UPDATE Tuesday Feb. 11 4:17 p.m.: A second prosecutor on the Roger Stone case, Jonathan Kravis, also resigned.
WASHINGTON — The lead prosecutor in Roger Stone’s criminal trial just quit his job in a shock announcement that intensified the swirling political-influence scandal over the sentencing of President Trump’s former close confidant.
The resignation of Aaron Zelinsky came hours after a late-night tweet from Trump expressing sympathy for Stone, a lifelong GOP political saboteur who was convicted of telling criminal lies to protect Trump from the Russia investigation.
Zelinsky didn’t publicly explain his motives. But the rare, sudden departure of a top prosecutor from the high-profile, politically-explosive case presented the unseemly spectacle of a federal prosecutor departing a case riven with internal disputes.
Moments before Zelinsky resigned, news broke that the Department of Justice plans to shorten Stone’s 7-9-year prison sentence recommendation, in a rare and stunning decision that would overturn the position of the field prosecutors who directly handled the case.
In a brief note to the judge, Zelinsky simply said he was out.
“The undersigned attorney has resigned immediately after this filing,” the document filed with Judge Amy Berman Jackson read.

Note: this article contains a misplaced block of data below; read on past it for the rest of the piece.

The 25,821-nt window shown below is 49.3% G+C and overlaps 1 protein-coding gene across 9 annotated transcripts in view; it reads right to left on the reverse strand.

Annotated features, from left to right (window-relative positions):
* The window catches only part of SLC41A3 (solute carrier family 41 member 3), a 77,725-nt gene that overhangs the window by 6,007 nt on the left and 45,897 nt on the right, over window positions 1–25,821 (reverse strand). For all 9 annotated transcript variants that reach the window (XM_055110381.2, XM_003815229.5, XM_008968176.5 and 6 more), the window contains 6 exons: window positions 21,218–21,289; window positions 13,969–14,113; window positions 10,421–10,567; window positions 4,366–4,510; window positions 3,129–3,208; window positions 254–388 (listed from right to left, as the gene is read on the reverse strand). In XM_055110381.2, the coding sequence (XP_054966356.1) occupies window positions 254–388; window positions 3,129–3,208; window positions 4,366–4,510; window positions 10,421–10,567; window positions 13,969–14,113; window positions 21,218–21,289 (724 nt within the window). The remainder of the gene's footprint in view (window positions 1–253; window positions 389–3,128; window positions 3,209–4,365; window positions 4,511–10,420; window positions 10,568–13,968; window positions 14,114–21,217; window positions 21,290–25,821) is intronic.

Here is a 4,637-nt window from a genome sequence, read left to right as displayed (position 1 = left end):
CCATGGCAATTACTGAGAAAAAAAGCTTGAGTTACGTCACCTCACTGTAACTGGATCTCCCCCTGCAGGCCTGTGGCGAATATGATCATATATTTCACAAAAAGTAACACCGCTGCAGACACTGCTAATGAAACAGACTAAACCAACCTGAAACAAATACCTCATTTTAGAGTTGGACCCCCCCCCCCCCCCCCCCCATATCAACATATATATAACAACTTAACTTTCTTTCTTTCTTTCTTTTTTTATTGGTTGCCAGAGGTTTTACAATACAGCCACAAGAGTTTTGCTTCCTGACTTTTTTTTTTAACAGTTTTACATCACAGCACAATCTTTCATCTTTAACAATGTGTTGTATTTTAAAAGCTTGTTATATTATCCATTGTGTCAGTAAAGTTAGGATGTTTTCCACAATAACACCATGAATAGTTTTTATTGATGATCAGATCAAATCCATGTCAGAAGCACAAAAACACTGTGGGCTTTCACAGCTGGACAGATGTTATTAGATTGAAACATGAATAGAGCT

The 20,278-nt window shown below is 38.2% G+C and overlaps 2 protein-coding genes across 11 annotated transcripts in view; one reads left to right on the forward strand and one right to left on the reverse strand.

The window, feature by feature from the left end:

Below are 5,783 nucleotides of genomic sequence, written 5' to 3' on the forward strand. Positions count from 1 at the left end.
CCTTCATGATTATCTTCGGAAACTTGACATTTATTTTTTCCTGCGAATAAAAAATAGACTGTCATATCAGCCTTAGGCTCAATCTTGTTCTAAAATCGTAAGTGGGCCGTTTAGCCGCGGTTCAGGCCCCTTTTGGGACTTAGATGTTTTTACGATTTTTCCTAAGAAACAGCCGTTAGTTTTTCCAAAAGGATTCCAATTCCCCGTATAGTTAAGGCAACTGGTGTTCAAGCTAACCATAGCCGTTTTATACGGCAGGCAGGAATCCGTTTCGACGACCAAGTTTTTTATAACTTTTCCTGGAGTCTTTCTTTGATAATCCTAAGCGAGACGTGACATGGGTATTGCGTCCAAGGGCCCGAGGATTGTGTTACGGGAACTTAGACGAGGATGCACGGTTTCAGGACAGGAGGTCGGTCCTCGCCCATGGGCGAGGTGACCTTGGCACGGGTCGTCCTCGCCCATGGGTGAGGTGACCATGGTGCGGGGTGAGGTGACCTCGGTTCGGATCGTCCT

Democrats howled in protest, arguing Trump may now be bending the American criminal justice system to the breaking point.
“It would be a blatant abuse of power if President Trump has in fact intervened to reverse the recommendations of career prosecutors at the Department of Justice,” said Democratic Rep. Adam Schiff, the chairman of the House Intelligence Committee.
Zelinsky served as a deputy to former Special Counsel Robert Mueller, who spent two years investigating Trump’s ties to Russia and brought criminal charges against Stone and several other former Trump campaign aides.
During Stone’s fall trial last year, Zelinsky excoriated the political consultant as a shadowy backroom operator working on behalf of the Trump campaign to try to coordinate with WikiLeaks, the radical transparency group that leaked emails hacked from Democrats by Russian operatives during the 2016 race.
Stone lied to Schiff’s committee, which was also investigating Trump and Russia, to save his former boss, Zelinsky said.
“Roger Stone lied to the House Intelligence Committee because the truth looked bad,” Zelinsky told the jury. “The truth looked bad for the Trump campaign, and the truth looked bad for Donald Trump.”
Monday’s sentencing memo, signed by Zelinsky and other prosecutors, likewise lambasted Stone, whose legacy in the dark political arts goes all the way back to the 1973 Watergate scandal.
“Obstructing such critical investigations thus strikes at the very heart of our American democracy,” the prosecutors’ memo read.
Trump, whose relationship with Stone began in the 1980s, has a much sunnier view of Stone, however. Shortly before 2 a.m. Tuesday morning, Trump tweeted that he thought Stone was being treated unfairly, writing: “Cannot allow this miscarriage of justice!”
Cover: Former advisor to U.S. President Donald Trump, Roger Stone, departs the E. Barrett Prettyman United States Courthouse with his wife Nydia after being found guilty of obstructing a congressional investigation into Russia’s interference in the 2016 election on November 15, 2019 in Washington, DC. (Photo by Win McNamee/Getty Images)